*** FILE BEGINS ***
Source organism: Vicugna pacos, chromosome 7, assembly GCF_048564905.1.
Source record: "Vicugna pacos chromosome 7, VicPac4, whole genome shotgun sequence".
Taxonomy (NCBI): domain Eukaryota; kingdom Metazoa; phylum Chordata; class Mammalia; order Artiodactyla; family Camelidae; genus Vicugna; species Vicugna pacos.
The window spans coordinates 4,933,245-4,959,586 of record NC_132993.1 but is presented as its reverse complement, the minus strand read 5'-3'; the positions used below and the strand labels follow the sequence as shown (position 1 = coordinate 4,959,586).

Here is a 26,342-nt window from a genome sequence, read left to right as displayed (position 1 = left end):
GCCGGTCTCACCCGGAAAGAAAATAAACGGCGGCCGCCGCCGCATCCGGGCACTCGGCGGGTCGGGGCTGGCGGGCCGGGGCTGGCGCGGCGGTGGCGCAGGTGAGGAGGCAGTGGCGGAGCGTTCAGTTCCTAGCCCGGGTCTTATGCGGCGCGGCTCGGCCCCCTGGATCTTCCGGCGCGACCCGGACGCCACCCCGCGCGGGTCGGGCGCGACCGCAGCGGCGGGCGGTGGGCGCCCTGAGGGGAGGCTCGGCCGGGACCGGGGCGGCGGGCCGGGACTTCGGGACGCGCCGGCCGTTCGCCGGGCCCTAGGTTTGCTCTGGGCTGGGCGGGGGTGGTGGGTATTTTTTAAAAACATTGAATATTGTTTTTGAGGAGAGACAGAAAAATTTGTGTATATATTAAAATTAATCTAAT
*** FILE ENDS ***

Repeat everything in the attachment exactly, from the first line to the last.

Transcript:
Source organism: Vicugna pacos, chromosome 7, assembly GCF_048564905.1.
Source record: "Vicugna pacos chromosome 7, VicPac4, whole genome shotgun sequence".
Taxonomy (NCBI): domain Eukaryota; kingdom Metazoa; phylum Chordata; class Mammalia; order Artiodactyla; family Camelidae; genus Vicugna; species Vicugna pacos.
The window spans coordinates 4,933,245-4,959,586 of record NC_132993.1 but is presented as its reverse complement, the minus strand read 5'-3'; the positions used below and the strand labels follow the sequence as shown (position 1 = coordinate 4,959,586).

Here is a 26,342-nt window from a genome sequence, read left to right as displayed (position 1 = left end):
GCCGGTCTCACCCGGAAAGAAAATAAACGGCGGCCGCCGCCGCATCCGGGCACTCGGCGGGTCGGGGCTGGCGGGCCGGGGCTGGCGCGGCGGTGGCGCAGGTGAGGAGGCAGTGGCGGAGCGTTCAGTTCCTAGCCCGGGTCTTATGCGGCGCGGCTCGGCCCCCTGGATCTTCCGGCGCGACCCGGACGCCACCCCGCGCGGGTCGGGCGCGACCGCAGCGGCGGGCGGTGGGCGCCCTGAGGGGAGGCTCGGCCGGGACCGGGGCGGCGGGCCGGGACTTCGGGACGCGCCGGCCGTTCGCCGGGCCCTAGGTTTGCTCTGGGCTGGGCGGGGGTGGTGGGTATTTTTTAAAAACATTGAATATTGTTTTTGAGGAGAGACAGAAAAATTTGTGTATATATTAAAATTAATCTAAT